June 10th, 2010
Sometimes sleep trumps commitment. I tried to get to the blog last week, I really did. I was in Montreal for almost eight days at the annual learneds Congress of the Humanities and Social Sciences, and, well, the days were full and I was usually too far from my computer to write anything extensive. I’ll make up for that now. My head is still happily full of the experience of so many rich conversations, lectures, and questions. There is a lot to talk about.
Almost 9,000 scholars, teachers, researchers and book sellers convened on the gloriously sunny streets of Montreal to do what we do when we are at our best: dream big and aim to change the world. Sure, some of us also gossiped with old friends and pipped off for a session or two to sip wine on a sunny terrasse, but for the most part we all went about our business. Besides, wine soothes the soul, and, as Plato said, admittedly in other words, gossip is the beginning of philosophy.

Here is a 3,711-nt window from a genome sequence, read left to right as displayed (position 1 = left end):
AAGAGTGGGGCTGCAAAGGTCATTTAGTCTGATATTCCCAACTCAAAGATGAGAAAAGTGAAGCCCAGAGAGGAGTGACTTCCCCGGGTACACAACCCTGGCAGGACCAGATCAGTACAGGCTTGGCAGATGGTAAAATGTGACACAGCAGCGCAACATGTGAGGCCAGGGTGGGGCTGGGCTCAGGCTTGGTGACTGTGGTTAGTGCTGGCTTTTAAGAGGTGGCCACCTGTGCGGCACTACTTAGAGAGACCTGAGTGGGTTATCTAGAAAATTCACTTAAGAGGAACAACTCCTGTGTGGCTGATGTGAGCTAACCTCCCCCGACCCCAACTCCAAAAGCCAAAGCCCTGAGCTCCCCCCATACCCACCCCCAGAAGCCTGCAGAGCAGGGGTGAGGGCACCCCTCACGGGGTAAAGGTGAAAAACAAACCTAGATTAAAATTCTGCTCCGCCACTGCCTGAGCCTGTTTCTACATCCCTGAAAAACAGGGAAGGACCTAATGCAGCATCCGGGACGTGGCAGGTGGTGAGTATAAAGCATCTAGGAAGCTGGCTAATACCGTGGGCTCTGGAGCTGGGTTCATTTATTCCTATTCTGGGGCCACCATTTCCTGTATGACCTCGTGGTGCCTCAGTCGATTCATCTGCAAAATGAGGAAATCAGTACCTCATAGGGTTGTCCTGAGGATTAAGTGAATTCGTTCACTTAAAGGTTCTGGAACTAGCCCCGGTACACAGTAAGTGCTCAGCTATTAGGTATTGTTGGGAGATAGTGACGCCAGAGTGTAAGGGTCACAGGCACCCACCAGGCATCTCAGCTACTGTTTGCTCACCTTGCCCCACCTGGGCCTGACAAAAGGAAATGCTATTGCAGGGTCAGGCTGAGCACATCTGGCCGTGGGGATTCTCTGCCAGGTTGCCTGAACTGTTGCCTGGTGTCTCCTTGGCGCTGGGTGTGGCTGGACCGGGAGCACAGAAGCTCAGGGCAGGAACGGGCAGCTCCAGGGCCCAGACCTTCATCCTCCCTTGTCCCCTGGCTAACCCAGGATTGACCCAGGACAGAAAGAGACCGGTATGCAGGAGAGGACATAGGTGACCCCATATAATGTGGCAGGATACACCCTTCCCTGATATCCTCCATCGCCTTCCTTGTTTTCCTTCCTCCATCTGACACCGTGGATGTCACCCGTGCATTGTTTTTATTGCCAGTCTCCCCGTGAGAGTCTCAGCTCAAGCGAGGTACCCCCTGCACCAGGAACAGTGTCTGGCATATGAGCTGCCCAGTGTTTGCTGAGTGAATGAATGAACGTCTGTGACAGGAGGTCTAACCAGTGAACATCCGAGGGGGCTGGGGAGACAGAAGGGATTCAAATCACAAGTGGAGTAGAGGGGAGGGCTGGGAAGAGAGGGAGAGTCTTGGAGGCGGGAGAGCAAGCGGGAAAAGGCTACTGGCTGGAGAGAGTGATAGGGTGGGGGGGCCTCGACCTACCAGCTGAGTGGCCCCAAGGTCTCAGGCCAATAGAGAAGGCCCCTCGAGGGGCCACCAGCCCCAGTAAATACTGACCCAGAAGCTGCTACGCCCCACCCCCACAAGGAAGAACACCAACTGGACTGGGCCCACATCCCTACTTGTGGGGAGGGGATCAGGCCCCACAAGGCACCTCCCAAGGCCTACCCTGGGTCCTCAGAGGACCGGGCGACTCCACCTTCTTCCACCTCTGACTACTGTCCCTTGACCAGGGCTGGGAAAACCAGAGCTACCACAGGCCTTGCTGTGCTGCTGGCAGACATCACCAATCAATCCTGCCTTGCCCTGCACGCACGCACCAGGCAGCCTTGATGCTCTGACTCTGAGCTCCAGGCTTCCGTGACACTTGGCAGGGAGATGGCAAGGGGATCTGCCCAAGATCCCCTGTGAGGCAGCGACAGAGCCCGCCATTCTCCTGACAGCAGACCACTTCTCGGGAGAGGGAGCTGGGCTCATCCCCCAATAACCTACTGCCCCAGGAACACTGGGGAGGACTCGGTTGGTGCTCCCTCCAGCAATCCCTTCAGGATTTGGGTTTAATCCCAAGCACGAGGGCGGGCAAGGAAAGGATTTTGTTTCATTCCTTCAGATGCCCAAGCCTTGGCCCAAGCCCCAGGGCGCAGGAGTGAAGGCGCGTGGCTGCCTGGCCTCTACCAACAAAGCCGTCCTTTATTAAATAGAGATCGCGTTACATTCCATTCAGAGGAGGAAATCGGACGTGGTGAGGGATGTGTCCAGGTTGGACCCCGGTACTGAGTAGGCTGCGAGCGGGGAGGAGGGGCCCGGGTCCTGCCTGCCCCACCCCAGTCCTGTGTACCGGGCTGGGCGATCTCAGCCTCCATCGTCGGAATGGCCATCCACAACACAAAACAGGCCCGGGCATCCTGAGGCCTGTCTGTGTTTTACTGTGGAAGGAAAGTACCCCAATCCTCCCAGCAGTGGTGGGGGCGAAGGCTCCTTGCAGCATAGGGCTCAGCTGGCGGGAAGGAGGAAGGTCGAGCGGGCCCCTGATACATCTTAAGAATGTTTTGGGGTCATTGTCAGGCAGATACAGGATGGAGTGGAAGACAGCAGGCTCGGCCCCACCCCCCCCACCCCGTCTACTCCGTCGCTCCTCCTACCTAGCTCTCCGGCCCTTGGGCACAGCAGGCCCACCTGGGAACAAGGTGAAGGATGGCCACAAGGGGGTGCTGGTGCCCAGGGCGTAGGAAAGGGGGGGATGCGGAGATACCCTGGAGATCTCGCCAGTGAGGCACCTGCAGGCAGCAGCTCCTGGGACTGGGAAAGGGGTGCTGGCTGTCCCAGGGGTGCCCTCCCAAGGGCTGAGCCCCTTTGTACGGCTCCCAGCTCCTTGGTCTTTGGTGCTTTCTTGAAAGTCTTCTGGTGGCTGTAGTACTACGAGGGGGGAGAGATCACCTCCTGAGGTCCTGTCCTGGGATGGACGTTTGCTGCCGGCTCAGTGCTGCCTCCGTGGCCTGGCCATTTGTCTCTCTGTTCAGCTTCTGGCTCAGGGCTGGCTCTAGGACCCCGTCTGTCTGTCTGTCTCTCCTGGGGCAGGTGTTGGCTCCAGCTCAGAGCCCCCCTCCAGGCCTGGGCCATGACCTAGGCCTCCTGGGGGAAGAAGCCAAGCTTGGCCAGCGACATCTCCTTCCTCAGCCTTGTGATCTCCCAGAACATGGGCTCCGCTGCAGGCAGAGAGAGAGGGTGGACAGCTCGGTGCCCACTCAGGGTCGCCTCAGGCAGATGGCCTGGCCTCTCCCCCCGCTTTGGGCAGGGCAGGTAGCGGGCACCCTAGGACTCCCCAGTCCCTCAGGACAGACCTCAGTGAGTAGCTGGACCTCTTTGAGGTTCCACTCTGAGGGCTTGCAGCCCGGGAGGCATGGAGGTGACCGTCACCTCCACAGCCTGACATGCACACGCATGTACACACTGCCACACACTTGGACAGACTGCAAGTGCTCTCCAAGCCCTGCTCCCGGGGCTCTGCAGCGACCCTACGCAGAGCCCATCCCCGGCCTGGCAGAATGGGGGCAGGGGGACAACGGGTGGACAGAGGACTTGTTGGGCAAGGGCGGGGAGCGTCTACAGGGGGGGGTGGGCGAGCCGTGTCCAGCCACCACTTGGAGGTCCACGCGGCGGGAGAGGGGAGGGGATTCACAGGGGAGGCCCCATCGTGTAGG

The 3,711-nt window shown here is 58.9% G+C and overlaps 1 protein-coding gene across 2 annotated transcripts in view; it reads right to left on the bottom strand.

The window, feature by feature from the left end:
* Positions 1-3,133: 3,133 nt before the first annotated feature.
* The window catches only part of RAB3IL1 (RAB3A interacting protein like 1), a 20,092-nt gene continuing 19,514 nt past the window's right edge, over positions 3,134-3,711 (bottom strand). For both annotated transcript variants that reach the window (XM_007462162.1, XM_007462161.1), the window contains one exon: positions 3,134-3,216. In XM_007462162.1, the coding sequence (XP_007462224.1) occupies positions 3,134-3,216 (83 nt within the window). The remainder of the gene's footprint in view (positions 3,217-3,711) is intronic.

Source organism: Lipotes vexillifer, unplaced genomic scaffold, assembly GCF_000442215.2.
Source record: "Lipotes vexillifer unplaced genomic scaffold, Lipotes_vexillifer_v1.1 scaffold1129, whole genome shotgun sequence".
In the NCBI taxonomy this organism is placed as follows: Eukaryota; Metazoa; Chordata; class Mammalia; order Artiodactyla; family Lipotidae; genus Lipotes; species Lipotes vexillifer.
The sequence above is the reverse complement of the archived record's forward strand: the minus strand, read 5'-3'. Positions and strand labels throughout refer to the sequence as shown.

There were many highlights, and not a day passed without some meaningful encounter, aperçus, or brain-challenging insight, which is way more than you can say when you are going about the work-a-day grind of writing, teaching, and gulping stale coffee. My top 10 list captures the essence of the congress experience.
1. The host site: Concordia University. Concordia is a downtown campus on prime Montreal real estate, and it has blossomed into a magnificent collection of new human-centred buildings. If you want to know how to design a 15-story building for higher learning, check out their new glass and wood architectural palaces. They would make you green with environmentally-correct envy.